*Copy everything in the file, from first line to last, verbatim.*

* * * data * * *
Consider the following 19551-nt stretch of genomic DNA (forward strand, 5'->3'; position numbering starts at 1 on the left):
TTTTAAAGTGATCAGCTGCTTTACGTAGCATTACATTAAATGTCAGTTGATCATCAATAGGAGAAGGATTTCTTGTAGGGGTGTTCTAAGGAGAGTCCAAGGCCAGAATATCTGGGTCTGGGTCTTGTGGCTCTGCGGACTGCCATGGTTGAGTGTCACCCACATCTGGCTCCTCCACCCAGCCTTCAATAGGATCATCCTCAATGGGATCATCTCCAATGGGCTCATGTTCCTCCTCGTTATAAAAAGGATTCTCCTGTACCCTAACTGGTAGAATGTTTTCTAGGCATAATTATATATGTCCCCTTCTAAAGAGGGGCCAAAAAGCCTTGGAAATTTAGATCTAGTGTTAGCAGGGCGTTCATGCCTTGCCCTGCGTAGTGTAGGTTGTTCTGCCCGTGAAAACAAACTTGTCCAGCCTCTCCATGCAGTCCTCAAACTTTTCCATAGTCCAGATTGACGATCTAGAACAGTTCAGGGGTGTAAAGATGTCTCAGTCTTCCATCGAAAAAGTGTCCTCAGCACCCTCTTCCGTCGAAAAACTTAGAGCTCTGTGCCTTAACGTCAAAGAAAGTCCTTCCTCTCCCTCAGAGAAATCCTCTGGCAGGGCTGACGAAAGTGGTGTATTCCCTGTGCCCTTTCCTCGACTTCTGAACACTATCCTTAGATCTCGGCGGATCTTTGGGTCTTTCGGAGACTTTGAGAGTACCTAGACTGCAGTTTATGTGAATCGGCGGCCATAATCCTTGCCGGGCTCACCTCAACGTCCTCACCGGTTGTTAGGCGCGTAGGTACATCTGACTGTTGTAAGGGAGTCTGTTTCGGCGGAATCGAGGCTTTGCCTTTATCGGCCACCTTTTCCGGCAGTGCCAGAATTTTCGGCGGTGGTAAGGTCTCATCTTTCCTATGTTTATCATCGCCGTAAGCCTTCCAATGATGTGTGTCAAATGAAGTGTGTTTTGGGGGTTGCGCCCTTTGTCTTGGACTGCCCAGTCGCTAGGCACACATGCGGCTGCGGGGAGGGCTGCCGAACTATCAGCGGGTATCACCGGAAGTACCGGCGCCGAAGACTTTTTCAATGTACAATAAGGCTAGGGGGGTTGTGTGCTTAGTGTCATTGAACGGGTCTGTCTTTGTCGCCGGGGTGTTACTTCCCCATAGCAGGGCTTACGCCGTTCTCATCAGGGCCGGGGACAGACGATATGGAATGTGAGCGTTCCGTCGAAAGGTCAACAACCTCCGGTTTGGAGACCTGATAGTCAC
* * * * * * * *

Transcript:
Consider the following 19551-nt stretch of genomic DNA (forward strand, 5'->3'; position numbering starts at 1 on the left):
TTTTAAAGTGATCAGCTGCTTTACGTAGCATTACATTAAATGTCAGTTGATCATCAATAGGAGAAGGATTTCTTGTAGGGGTGTTCTAAGGAGAGTCCAAGGCCAGAATATCTGGGTCTGGGTCTTGTGGCTCTGCGGACTGCCATGGTTGAGTGTCACCCACATCTGGCTCCTCCACCCAGCCTTCAATAGGATCATCCTCAATGGGATCATCTCCAATGGGCTCATGTTCCTCCTCGTTATAAAAAGGATTCTCCTGTACCCTAACTGGTAGAATGTTTTCTAGGCATAATTATATATGTCCCCTTCTAAAGAGGGGCCAAAAAGCCTTGGAAATTTAGATCTAGTGTTAGCAGGGCGTTCATGCCTTGCCCTGCGTAGTGTAGGTTGTTCTGCCCGTGAAAACAAACTTGTCCAGCCTCTCCATGCAGTCCTCAAACTTTTCCATAGTCCAGATTGACGATCTAGAACAGTTCAGGGGTGTAAAGATGTCTCAGTCTTCCATCGAAAAAGTGTCCTCAGCACCCTCTTCCGTCGAAAAACTTAGAGCTCTGTGCCTTAACGTCAAAGAAAGTCCTTCCTCTCCCTCAGAGAAATCCTCTGGCAGGGCTGACGAAAGTGGTGTATTCCCTGTGCCCTTTCCTCGACTTCTGAACACTATCCTTAGATCTCGGCGGATCTTTGGGTCTTTCGGAGACTTTGAGAGTACCTAGACTGCAGTTTATGTGAATCGGCGGCCATAATCCTTGCCGGGCTCACCTCAACGTCCTCACCGGTTGTTAGGCGCGTAGGTACATCTGACTGTTGTAAGGGAGTCTGTTTCGGCGGAATCGAGGCTTTGCCTTTATCGGCCACCTTTTCCGGCAGTGCCAGAATTTTCGGCGGTGGTAAGGTCTCATCTTTCCTATGTTTATCATCGCCGTAAGCCTTCCAATGATGTGTGTCAAATGAAGTGTGTTTTGGGGGTTGCGCCCTTTGTCTTGGACTGCCCAGTCGCTAGGCACACATGCGGCTGCGGGGAGGGCTGCCGAACTATCAGCGGGTATCACCGGAAGTACCGGCGCCGAAGACTTTTTCAATGTACAATAAGGCTAGGGGGGTTGTGTGCTTAGTGTCATTGAACGGGTCTGTCTTTGTCGCCGGGGTGTTACTTCCCCATAGCAGGGCTTACGCCGTTCTCATCAGGGCCGGGGACAGACGATATGGAATGTGAGCGTTCCGTCGAAAGGTCAACAACCTCCGGTTTGGAGACCTGATAGTCAC